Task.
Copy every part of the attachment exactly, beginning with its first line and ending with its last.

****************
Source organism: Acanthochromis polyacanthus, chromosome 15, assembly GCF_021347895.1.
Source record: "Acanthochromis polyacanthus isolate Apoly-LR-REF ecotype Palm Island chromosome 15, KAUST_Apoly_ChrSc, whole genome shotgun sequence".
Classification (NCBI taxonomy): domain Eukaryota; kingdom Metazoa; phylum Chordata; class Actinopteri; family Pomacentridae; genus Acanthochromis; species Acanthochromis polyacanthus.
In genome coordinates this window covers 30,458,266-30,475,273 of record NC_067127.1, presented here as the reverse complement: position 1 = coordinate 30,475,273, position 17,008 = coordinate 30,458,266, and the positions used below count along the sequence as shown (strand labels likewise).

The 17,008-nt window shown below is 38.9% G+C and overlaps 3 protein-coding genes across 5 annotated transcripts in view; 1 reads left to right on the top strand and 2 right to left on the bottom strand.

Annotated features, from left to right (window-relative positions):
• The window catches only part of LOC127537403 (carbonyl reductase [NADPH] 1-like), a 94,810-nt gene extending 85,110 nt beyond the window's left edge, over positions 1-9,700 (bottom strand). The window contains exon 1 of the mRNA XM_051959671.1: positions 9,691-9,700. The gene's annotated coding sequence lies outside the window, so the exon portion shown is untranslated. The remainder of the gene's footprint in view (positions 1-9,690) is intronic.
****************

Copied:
Source organism: Acanthochromis polyacanthus, chromosome 15, assembly GCF_021347895.1.
Source record: "Acanthochromis polyacanthus isolate Apoly-LR-REF ecotype Palm Island chromosome 15, KAUST_Apoly_ChrSc, whole genome shotgun sequence".
Classification (NCBI taxonomy): domain Eukaryota; kingdom Metazoa; phylum Chordata; class Actinopteri; family Pomacentridae; genus Acanthochromis; species Acanthochromis polyacanthus.
In genome coordinates this window covers 30,458,266-30,475,273 of record NC_067127.1, presented here as the reverse complement: position 1 = coordinate 30,475,273, position 17,008 = coordinate 30,458,266, and the positions used below count along the sequence as shown (strand labels likewise).

The 17,008-nt window shown below is 38.9% G+C and overlaps 3 protein-coding genes across 5 annotated transcripts in view; 1 reads left to right on the top strand and 2 right to left on the bottom strand.

Annotated features, from left to right (window-relative positions):
• The window catches only part of LOC127537403 (carbonyl reductase [NADPH] 1-like), a 94,810-nt gene extending 85,110 nt beyond the window's left edge, over positions 1-9,700 (bottom strand). The window contains exon 1 of the mRNA XM_051959671.1: positions 9,691-9,700. The gene's annotated coding sequence lies outside the window, so the exon portion shown is untranslated. The remainder of the gene's footprint in view (positions 1-9,690) is intronic.